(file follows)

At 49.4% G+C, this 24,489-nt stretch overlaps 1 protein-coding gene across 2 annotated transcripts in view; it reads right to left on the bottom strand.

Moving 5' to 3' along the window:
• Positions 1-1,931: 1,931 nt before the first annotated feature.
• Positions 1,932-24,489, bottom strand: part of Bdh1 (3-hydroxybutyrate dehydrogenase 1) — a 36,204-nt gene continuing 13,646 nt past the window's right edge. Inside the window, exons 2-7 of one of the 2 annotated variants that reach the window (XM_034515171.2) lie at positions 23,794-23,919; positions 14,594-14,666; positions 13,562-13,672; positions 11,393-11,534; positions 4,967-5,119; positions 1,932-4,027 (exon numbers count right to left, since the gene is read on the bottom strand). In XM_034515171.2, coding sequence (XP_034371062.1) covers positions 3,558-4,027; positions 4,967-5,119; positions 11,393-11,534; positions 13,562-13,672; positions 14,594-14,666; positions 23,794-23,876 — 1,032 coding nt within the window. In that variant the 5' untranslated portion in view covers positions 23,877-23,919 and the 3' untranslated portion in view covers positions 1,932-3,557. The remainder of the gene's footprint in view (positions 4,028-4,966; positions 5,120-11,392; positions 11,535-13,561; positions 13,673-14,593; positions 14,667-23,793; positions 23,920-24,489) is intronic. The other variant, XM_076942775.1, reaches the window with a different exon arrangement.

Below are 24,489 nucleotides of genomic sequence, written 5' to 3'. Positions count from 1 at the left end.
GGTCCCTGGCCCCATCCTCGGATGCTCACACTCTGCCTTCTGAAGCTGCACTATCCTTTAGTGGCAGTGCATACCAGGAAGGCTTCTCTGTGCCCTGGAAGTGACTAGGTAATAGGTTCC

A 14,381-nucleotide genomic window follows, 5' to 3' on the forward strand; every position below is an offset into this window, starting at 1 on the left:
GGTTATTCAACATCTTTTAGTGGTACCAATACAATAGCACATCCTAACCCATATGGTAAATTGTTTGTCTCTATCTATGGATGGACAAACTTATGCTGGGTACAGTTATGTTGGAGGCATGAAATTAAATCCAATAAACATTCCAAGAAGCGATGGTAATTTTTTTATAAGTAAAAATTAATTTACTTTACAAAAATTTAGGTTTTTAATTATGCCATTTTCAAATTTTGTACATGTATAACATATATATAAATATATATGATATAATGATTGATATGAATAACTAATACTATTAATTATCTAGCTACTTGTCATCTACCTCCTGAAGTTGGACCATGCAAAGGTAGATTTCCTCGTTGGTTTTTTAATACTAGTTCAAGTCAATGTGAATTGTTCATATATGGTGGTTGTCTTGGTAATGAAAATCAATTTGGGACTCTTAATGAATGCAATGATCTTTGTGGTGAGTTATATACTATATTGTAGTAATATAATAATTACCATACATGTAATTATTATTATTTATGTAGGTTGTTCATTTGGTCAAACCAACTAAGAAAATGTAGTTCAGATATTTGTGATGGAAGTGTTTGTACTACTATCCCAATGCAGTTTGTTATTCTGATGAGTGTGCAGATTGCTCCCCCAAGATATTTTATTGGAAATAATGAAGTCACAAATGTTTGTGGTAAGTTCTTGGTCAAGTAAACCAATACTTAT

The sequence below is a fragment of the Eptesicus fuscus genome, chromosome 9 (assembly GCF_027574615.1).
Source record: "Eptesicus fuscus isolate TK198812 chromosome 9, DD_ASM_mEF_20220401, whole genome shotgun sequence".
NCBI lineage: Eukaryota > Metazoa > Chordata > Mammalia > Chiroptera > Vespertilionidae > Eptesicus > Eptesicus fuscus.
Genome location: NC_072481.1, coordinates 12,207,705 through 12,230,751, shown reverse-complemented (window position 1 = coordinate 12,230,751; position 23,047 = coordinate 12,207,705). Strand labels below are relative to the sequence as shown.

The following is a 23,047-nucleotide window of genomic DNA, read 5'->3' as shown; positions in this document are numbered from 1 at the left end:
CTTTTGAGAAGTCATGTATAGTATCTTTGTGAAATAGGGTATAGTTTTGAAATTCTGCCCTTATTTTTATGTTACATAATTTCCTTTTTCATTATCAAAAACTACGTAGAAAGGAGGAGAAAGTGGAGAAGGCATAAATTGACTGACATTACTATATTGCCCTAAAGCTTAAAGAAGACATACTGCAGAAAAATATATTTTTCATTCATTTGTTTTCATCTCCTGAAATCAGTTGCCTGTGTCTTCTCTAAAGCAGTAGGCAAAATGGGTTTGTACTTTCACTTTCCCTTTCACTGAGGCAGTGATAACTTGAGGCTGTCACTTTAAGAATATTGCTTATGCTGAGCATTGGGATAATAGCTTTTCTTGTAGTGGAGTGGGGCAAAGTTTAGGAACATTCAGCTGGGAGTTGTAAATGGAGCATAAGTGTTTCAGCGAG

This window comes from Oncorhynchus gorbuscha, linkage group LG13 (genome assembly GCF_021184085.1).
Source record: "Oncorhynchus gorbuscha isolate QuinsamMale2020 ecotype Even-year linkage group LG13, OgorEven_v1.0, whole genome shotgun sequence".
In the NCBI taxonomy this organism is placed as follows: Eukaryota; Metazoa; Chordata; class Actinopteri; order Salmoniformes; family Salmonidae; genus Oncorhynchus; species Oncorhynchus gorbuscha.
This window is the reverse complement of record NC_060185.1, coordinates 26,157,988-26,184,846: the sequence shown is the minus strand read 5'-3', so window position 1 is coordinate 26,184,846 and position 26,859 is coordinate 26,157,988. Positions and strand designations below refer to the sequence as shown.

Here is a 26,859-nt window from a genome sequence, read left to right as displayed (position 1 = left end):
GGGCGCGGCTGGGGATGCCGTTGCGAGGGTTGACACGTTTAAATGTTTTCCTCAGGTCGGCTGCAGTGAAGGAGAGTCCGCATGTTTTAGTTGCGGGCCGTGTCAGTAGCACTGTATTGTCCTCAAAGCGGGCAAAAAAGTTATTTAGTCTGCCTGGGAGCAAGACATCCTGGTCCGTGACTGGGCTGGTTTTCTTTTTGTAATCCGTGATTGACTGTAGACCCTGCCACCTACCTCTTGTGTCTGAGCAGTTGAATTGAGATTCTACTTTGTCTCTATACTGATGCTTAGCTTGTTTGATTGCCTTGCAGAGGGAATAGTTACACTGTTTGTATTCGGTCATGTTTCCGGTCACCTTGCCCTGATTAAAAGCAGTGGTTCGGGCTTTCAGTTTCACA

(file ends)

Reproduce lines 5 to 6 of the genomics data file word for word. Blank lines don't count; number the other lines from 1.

Below are 24,489 nucleotides of genomic sequence, written 5' to 3'. Positions count from 1 at the left end.
GGTCCCTGGCCCCATCCTCGGATGCTCACACTCTGCCTTCTGAAGCTGCACTATCCTTTAGTGGCAGTGCATACCAGGAAGGCTTCTCTGTGCCCTGGAAGTGACTAGGTAATAGGTTCC